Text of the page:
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La grande erreur du crédit

LONDRES – Avant l’éclatement de la crise financière en 2008, le crédit privé dans les économies les plus développées a augmenté plus rapidement que le PIB. Ensuite, la croissance du crédit s'est effondrée. Savoir si cette chute reflète la faiblesse de la demande ou de l’offre de crédit peut sembler un problème technique. Cependant, la réponse a des implications importantes pour l'élaboration des politiques et les perspectives de croissance économique. En outre, la réponse officielle est probablement fausse.

L'opinion dominante a généralement souligné les contraintes du côté de l’offre et les politiques nécessaires pour les corriger. Selon cette vue, un système bancaire défaillant prive les entreprises, en particulier les petites et moyennes entreprises (PME), des fonds dont elles ont besoin pour se développer. En septembre 2008, le président américain George W. Bush a voulu « libérer les banques pour faire reprendre le flux de crédit aux familles et aux entreprises américaines ».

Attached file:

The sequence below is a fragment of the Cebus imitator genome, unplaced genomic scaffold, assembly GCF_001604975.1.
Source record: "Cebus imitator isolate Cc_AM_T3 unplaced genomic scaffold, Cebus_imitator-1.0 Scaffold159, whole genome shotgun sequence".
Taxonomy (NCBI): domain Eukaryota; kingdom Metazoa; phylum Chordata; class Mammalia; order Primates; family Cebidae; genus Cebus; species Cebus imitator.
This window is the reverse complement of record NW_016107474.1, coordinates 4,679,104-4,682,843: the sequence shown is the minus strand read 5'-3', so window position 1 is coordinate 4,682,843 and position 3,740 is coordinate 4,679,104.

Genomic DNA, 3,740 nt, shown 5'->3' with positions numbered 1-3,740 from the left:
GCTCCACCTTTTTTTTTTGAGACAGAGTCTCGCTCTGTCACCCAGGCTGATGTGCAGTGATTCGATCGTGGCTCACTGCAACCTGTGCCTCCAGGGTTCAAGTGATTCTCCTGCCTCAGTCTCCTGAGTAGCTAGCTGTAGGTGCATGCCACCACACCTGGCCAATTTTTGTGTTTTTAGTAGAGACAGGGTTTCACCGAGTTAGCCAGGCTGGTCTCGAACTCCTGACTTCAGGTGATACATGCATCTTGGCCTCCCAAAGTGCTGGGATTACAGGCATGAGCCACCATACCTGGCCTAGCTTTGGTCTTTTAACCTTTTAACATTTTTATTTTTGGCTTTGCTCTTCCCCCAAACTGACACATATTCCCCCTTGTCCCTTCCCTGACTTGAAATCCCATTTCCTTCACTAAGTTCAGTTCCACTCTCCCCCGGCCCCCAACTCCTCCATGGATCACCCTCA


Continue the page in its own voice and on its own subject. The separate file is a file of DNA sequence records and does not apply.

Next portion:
Les stress tests et les recapitalisations des banques américaines en 2009 ont par la suite été salués pour leur rôle crucial dans la reprise du système bancaire comme de l'économie. En revanche, les stress tests insuffisamment sévères réalisés par la Banque centrale européenne en 2010 ont été vivement critiqués et accusés de laisser les banques de la zone euro trop faibles pour être capables de fournir une offre de crédit adéquate.

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